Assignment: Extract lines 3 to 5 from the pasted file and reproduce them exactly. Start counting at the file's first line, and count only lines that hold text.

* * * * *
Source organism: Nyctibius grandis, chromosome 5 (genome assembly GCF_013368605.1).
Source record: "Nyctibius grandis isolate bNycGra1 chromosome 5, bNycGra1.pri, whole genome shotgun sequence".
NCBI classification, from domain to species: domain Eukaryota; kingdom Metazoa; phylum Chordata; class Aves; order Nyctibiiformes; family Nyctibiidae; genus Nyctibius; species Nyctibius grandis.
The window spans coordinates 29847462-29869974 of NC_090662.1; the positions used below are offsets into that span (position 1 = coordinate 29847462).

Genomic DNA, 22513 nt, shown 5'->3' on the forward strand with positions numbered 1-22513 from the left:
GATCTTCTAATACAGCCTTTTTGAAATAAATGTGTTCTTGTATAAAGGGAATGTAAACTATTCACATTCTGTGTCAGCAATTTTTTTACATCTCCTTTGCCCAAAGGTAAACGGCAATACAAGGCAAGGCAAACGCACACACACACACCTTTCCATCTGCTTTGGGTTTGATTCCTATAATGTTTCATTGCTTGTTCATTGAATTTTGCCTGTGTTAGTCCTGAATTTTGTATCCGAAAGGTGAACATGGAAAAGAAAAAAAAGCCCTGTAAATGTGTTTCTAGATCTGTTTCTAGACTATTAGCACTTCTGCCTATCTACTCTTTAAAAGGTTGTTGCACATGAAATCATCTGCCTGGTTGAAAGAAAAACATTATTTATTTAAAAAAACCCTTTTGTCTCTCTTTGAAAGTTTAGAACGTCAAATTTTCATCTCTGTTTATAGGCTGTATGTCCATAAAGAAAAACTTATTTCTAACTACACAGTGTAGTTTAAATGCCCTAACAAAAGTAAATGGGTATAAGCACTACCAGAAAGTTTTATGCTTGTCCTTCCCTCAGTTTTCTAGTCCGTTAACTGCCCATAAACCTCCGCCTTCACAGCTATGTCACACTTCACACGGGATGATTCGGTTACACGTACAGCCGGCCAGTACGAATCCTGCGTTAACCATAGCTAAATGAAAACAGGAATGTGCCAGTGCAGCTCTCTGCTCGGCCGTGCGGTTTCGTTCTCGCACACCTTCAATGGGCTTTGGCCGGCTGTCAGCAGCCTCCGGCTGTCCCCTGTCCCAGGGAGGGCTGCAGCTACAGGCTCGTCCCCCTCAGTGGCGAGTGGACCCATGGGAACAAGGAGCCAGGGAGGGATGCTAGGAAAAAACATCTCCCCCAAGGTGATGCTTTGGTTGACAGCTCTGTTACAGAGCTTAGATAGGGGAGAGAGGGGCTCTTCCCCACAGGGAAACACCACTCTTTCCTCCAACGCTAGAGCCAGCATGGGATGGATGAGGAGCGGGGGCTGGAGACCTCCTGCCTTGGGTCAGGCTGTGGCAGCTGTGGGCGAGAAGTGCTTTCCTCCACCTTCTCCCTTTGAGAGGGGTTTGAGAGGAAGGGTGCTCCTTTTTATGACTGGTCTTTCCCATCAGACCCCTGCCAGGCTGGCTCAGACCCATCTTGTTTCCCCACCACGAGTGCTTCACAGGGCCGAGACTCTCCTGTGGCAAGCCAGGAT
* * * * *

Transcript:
NCBI classification, from domain to species: domain Eukaryota; kingdom Metazoa; phylum Chordata; class Aves; order Nyctibiiformes; family Nyctibiidae; genus Nyctibius; species Nyctibius grandis.
The window spans coordinates 29847462-29869974 of NC_090662.1; the positions used below are offsets into that span (position 1 = coordinate 29847462).

Genomic DNA, 22513 nt, shown 5'->3' on the forward strand with positions numbered 1-22513 from the left: